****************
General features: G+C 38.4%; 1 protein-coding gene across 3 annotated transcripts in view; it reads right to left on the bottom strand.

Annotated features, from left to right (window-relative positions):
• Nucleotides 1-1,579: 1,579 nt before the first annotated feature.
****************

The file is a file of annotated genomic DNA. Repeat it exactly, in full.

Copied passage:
General features: G+C 38.4%; 1 protein-coding gene across 3 annotated transcripts in view; it reads right to left on the bottom strand.

Annotated features, from left to right (window-relative positions):
• Nucleotides 1-1,579: 1,579 nt before the first annotated feature.